- 'The likelihood of the emergence of a “fourth country” possessing an effective nuclear or thermo-nuclear weapon, including among other things the extent to which nuclear capacity for peaceful purposes can be turned to warlike purposes'.
Sir Leslie said that France should be capable of manufacturing nuclear weapons in about twelve months. Japan was at present out of the field; she had good theoretical physicists but lacked the materials and equipment with which to produce fissionable material for bombs. China had excellent physicists, some of the best in the world. There was no prospect at the moment of China producing nuclear weapons, but if she were to obtain from another country an atomic plant similar to Calder Hall,8 she could manufacture enough plutonium for some weapons in about twelve months. The difficulty of finding suitable testing sites was a limiting factor. Potential 'fourth countries' usually did not have access to such sites.
- 'The problem of transferring fissionable materials from military stockpiles to peaceful uses'. Sir Leslie said that this proposal presented no serious difficulties. There was no problem in the measurement of the amount of fissionable material in a nuclear weapon and ensuring that all this material was accounted for in the transfer to peaceful uses. Moreover it was easier to reduce weapon-grade material to [a] state in which it was useful for peaceful but not warlike purpose than to reverse this process.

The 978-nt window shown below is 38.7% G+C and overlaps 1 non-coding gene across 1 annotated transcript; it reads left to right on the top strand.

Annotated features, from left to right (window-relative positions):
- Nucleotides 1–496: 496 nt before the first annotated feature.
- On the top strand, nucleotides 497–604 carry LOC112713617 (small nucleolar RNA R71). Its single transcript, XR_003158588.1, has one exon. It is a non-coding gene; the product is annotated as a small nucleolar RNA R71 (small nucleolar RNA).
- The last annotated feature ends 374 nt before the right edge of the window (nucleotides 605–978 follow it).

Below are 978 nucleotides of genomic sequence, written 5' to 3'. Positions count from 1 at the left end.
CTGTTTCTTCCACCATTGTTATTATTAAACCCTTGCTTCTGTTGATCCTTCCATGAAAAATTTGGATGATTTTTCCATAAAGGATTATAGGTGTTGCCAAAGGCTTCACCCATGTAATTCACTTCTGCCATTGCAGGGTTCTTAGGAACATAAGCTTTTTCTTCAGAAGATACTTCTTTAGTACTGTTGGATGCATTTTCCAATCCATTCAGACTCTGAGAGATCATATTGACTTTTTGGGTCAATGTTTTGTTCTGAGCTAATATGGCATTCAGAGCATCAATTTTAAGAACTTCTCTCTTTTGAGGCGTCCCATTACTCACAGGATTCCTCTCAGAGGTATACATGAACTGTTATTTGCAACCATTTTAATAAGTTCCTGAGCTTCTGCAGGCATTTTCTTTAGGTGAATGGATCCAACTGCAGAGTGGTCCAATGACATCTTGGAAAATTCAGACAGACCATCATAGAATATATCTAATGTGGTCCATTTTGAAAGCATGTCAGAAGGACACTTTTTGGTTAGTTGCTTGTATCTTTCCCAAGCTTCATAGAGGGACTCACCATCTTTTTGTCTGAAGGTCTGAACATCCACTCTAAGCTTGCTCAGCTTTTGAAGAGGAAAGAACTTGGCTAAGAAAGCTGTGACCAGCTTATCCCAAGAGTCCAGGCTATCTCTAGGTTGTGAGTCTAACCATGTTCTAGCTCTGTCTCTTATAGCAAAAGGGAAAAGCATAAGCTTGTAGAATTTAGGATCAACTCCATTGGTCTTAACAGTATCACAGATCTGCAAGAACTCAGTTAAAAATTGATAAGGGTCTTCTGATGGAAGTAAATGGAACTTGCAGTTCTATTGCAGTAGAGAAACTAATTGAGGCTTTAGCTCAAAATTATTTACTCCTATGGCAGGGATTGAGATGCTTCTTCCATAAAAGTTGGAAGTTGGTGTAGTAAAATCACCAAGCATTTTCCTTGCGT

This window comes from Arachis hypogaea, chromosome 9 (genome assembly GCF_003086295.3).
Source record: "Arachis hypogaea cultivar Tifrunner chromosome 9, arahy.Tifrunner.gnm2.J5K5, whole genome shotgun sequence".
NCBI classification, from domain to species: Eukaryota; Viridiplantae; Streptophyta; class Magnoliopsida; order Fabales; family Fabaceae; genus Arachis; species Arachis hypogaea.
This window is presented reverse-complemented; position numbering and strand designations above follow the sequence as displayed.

- 'The likely effect on the United Kingdom nuclear programme of the various proposals currently before the Disarmament Sub-Committee, such as a moratorium on or cessation of tests, the cessation of production for nuclear weapons purposes, or the transfer of fissionable materials from existing weapons purposes to peaceful uses'.
Messrs. Lawrey and Rogers explained that this question was prompted by our concern at the likely effect on the U.K.'s nuclear weapons programme of the suggestion made by Mr. Stassen in the Sub-Committee on 12 April (proposing the installation of a control system on the production of fissionable materials in March 1958, and the cessation of production for military purposes one month after the installation had been completed) and also the nuclear control provisions in the outline disarmament plan which Mr. Stassen had given Mr. Zorin on 31 May.9 Sir Leslie said he could not give an opinion on this question. He did say that U.K. was not yet able to produce megaton bombs though it should be in a position to do so soon. He also said that the U.K. for the present was intending to rely on missiles obtained from the United States.
The External Affairs representatives gained the impression that Sir Leslie Martin either was not closely informed about U.K. plans for ballistic missile development or did not want to be drawn into detailed discussion of it. He did remark that the problem of developing the inter-continental missile itself was greater than the problem of devising a suitable warhead. The missile's inherent inaccuracy had to be balanced by its destructive power and this meant a requirement for large quantities of fissionable materials, the United Kingdom's supply of which was limited. The United Kingdom's need for power was very great but not so desperate as to justify in itself the present rate of reactor development in the U.K., one objective of which was probably to produce more weapon-grade material.
[NAA: A1209, 1957/5688 part 1]